16 May 1942

Kharkov Region, Ukraine

"Write as much as you can, and in as much detail as you can. I will read the good news with great pleasure."

Last Letter from the Front

Yuri Lyubarski, a Jewish officer in the Red Army, wrote these words to his wife Rosa in Shymkent-Chimkent, Tashkent from the front in the Kharkov region.

Yuri was born in 1914 in Aleksandriya, Ukraine.  His parents, Rivka and Avraham Lyubarski died when he was young, and his sister Fania, 15 years his senior, raised him. At age 18, he enlisted in the Red Army and became an officer.  He married Rosa Kushnir (b. 1916) and in 1939, their daughter Larissa was born.  They lived in Dnepropetrovsk.  In the summer of 1941, while Yuri was serving in the army, Rosa and Larissa and other family members including Rosa's mother Leah, were sent to a Kolkhoz in southern Tashkent as part of the mass evacuation of Soviet citizens to distance them from the advancing German Army. Yuri sent letters to Rosa, in which he expressed his concern and yearning for his family, and his hopes for a good life after the war.

As staff officer with the rank of lieutenant, Yuri took care of personnel.  In August 1941, there was a German attack on the headquarters in Krynychky where he was serving.  Yuri was awarded a medal for his courage in this battle. 

In May 1942, Yuri wrote his last letter to Rosa, disappearing the same month on the battlegrounds of Kharkov, Ukraine. 

After the war, Rosa and Larissa returned to Dnepropetrovsk. On 30 January 1987, Rosa finally received an official document from the recruitment office in Dnepropetrovsk regarding her husband's disappearance.

In 1997 Rosa and Larissa immigrated to Israel, and in 2000, Rosa submitted a Page of Testimony in memory of her husband Yuri.  In 2016, Larissa Charnov (Lyubarski) donated her father's letters to Yad Vashem for posterity, as part of the "Gathering the Fragments" project.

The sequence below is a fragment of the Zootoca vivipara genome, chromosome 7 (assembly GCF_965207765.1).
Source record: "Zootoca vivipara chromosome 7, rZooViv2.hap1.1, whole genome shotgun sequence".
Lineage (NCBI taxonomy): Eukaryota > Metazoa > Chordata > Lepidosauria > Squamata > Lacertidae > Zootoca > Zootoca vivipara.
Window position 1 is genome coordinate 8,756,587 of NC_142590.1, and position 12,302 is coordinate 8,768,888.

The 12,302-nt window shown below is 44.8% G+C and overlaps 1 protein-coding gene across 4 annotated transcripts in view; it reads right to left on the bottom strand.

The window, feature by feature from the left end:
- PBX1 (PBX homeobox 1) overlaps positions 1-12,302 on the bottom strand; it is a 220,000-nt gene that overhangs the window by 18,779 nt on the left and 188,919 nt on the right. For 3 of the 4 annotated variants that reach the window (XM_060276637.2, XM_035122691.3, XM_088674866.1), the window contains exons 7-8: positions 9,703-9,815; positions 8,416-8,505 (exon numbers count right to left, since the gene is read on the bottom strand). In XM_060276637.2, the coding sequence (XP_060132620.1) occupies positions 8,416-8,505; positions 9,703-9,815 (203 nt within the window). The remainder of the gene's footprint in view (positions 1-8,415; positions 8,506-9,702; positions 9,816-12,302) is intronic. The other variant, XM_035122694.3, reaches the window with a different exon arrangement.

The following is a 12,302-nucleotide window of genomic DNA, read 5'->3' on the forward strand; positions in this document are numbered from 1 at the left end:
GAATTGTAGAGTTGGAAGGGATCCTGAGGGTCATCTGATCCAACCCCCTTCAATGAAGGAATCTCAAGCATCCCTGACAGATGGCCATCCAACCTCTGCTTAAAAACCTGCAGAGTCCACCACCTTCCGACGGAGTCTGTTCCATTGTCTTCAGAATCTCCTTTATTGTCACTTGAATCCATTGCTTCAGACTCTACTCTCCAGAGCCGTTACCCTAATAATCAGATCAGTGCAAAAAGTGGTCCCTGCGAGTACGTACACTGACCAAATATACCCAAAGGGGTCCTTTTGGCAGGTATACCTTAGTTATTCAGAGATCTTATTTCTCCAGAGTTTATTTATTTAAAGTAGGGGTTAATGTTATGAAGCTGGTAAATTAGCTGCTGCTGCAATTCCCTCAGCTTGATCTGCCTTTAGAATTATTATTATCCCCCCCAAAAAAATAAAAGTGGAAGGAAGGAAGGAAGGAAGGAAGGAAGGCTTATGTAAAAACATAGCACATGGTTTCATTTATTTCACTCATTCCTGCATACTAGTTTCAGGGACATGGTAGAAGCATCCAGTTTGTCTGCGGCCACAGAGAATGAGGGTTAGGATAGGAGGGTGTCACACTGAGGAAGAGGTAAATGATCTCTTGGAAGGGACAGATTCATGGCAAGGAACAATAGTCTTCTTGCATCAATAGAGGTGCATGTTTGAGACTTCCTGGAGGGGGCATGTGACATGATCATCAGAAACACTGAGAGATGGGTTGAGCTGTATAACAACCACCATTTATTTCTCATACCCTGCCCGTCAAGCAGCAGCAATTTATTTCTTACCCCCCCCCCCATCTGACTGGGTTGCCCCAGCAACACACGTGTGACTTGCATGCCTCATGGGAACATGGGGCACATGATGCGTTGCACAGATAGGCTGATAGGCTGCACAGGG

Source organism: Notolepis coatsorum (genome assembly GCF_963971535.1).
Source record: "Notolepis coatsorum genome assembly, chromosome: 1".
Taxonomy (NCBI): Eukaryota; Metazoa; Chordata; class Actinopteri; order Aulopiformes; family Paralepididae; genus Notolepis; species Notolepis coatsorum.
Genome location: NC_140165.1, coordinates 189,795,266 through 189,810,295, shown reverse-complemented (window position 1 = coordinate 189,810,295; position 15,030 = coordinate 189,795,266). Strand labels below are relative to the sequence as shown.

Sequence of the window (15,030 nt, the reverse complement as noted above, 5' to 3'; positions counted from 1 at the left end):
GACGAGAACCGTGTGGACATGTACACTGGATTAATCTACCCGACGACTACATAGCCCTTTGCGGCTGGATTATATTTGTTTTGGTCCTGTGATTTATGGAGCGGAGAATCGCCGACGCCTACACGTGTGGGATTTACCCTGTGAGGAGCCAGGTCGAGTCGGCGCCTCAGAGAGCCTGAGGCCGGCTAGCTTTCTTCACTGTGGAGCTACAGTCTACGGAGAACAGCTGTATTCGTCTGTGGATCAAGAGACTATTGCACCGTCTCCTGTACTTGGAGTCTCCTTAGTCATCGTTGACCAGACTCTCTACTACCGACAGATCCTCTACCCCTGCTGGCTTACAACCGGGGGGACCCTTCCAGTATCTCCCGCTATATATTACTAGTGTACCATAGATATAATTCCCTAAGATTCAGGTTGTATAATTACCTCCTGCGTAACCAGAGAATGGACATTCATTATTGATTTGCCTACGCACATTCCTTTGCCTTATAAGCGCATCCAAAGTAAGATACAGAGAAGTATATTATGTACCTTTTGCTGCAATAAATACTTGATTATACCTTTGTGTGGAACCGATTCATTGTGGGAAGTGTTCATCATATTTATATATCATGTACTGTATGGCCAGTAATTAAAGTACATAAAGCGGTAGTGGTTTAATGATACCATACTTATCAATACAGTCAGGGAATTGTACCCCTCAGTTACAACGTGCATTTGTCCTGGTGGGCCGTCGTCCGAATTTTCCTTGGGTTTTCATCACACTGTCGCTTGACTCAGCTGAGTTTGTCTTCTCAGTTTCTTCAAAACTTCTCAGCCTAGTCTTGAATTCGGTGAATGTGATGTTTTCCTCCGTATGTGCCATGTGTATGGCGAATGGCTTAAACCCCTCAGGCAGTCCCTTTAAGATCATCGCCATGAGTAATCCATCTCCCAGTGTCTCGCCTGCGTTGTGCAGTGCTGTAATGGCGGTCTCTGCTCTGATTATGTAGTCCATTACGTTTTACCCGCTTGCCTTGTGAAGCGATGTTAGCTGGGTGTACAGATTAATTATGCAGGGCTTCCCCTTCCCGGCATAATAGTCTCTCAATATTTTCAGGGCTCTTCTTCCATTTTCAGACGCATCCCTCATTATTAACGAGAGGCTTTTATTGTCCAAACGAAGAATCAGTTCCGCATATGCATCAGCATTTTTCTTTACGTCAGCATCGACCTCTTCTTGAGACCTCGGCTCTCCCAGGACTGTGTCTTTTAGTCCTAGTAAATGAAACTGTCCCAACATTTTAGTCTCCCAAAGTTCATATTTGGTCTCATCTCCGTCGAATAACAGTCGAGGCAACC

16 May 1942

Dear Rosichka and Larichka,

Yesterday, Grisha sent you 500 rubles in a registered letter and forgot to enclose my letter, which I'm sending now.  In a few days I will be getting money, and I'll send you some.  Then you'll be able to buy yourself and Larichka everything you want.  I contacted the Ministry of Finance requesting that they send the certificate to the Shymkent-Chimkent office of the Soldiers' Association. You need to go there and check if it arrived, and to nag them.  Maybe you should ask them to contact the office in Moscow.  That may help you get the certificate quicker.  They have your old address in Moscow.  In any event, even if the document arrives late, you will receive money from May onwards. All in all, it would be better to get it on time.

There's nothing new at my end.  Please answer all the questions I asked you in previous letters down to the minutest details.  Don't think that long letters tire me out.  Write as much as you can, and in as much detail as you can.  I will read the good news with great pleasure.  I await the arrival of a photo of you and Larichka and will try and send you writing paper.  No stamps necessary. 


I will end here.  It's already 1:00 in the morning and I'm going to sleep.
Stay alive and in good health. 
Regards to Father, Mother, Masha and the Eibinders. 
Kisses to you and Larichka.
Your Yuri

Last letter from Yuri Lyubarski, a Jewish officer in the Red Army, sent from the front to his wife Rosa in Tashkent
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